• The information gathered can be equal parts specific and comprehensive, and often pertains to factors that play an important role in an eventual divorce judgement, such as assets, liabilities, income, and other pertinent information.
  • With everything from phone records to utility bills coming into play, the information gathered during the discovery phase can form the backbone of a divorce attorney’s case, and the level of detail necessary to properly execute discovery means that this phase often takes a few months.
  • Concurrently, the spouses may engage in settlement negotiations during this time, attempting to resolve issues such as property division, alimony, and child custody without the need for a trial.

4. Mediation or Alternative Dispute Resolution (ADR) (2-4 months):

  • In Washington, D.C., mediation, or Alternative Dispute Resolution (ADR), may be required by the court to encourage a collaborative resolution.
  • If a couple wishes to explore mediation, a neutral third party (often a licensed attorney or professional mediator) will be used to assist both parties in reaching agreements on various issues such as property distribution, child custody, or spousal support.
  • If successful, this can significantly expedite the divorce process as it removes the need for a emotionally charged, resource-intensive divorce trial altogether.

5. Pre-Trial Conference (4-6 months):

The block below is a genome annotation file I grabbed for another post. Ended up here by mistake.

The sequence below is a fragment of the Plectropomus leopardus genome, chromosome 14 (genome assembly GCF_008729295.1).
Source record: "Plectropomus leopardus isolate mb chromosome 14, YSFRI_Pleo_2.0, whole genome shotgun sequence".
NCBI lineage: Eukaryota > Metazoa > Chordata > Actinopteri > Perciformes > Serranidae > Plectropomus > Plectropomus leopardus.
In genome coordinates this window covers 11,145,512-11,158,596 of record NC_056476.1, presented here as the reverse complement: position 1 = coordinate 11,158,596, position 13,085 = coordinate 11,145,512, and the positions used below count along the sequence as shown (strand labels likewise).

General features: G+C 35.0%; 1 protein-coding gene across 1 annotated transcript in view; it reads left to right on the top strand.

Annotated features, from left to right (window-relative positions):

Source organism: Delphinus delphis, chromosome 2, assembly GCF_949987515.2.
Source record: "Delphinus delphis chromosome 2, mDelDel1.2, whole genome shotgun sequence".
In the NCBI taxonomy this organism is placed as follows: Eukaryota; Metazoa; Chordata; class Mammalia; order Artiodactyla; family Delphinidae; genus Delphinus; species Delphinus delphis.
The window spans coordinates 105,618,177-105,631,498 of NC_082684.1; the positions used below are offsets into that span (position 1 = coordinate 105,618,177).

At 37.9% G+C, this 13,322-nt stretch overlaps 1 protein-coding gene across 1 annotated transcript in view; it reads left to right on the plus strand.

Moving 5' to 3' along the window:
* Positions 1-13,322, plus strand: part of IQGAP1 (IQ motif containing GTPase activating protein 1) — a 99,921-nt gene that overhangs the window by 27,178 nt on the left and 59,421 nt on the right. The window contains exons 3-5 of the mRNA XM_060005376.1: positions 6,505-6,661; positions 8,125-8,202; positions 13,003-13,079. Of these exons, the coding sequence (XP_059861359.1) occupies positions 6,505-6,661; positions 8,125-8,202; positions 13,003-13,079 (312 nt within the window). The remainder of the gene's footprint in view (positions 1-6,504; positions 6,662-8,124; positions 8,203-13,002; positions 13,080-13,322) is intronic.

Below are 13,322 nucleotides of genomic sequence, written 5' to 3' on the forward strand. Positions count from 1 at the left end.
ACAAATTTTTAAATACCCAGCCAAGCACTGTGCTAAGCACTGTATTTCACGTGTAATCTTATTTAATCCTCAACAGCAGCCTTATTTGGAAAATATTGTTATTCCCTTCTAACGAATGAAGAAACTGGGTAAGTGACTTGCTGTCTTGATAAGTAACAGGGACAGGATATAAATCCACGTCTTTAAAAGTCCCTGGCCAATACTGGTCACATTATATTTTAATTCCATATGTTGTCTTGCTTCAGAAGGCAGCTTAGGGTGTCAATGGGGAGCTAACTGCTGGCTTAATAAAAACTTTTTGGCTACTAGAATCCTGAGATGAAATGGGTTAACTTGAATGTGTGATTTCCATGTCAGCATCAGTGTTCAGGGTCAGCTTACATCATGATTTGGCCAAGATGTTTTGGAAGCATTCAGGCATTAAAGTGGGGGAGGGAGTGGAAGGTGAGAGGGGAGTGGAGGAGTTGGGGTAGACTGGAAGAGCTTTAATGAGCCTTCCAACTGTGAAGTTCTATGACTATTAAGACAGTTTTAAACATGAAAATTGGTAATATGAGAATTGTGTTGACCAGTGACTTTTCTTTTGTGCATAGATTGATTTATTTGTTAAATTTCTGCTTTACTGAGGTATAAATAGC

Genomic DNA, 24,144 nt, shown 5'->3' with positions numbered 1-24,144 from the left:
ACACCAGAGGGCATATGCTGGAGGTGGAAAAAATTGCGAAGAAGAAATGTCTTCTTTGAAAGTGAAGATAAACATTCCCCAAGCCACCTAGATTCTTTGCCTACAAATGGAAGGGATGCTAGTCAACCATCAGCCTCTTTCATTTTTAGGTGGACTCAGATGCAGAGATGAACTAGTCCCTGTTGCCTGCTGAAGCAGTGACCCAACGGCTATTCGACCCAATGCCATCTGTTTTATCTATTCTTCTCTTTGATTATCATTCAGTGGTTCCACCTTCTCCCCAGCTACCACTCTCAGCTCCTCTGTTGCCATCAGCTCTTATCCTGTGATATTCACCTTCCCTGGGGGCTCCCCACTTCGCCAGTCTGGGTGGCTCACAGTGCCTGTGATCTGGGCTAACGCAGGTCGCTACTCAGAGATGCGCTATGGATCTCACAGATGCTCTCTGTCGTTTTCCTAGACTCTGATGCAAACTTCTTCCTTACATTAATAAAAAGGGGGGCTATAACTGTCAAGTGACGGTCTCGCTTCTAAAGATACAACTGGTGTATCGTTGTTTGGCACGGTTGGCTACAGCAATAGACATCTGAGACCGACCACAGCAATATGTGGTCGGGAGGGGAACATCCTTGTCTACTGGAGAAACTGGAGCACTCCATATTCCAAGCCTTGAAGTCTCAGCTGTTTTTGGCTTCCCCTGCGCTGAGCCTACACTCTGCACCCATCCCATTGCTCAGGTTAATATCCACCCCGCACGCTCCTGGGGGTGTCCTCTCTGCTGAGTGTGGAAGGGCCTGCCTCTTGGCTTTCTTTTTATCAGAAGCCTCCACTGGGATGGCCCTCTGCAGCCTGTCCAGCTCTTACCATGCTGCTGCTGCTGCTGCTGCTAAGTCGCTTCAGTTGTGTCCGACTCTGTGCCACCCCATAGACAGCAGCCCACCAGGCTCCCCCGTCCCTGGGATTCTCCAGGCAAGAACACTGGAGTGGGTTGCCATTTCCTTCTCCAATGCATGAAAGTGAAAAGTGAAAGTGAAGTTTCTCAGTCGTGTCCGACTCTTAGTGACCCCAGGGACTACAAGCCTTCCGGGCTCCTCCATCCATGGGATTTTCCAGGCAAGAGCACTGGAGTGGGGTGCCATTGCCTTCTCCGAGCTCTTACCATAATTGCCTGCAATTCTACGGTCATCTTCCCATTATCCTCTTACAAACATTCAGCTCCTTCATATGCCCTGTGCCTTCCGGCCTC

• If the spouses cannot reach a settlement through negotiation or mediation, the court may schedule a pre-trial conference.
  • This conference allows the court to assess the readiness of both parties for trial, identify contested issues that will need to be accounted for in said trial, and encourage further settlement discussions.

6. Trial (6-12 months):

  • If all attempts at resolution fail, the divorce case proceeds to trial. The length of the trial can vary based on the complexity of the issues involved, with some trials lasting a single day and others stretching for a full week or even more based on factors specific to the case. During the trial, each party presents evidence, witnesses, and arguments to support their case. The court then makes decisions on matters such as asset division, alimony, child custody, and support.

7. Final Decree and Post-Divorce Matters (1-3 months):

  • After the trial, the court issues a final decree of divorce, officially ending the marriage. Post-divorce matters, such as enforcing court orders or addressing modifications, may still require attention, extending the legal process.

Navigating a divorce in Washington, D.C. involves a series of well-defined stages, each with its own timeframe. While uncontested divorces may progress more swiftly and conclude in as little as three months, contested cases, particularly those involving complex property division or child custody, may take considerably longer.

No matter what, speak to an attorney.

Seeking legal guidance and support throughout the process can help individuals make informed decisions and navigate the emotional and legal complexities of divorce in the nation’s capital. As already discussed, it’s perfectly natural to feel overwhelmed with a host of questions about your case, and that’s where we come in.

If you or a loved one are going through or considering a divorce, don’t waste any more time. Give us a call at (888) JCLAW-10 right away to speak with one of our expert family law attorneys, or click here to schedule a free consultation at your convenience. 

Remember, at JC Law, we aren’t just your attorney. We’re your legal ally.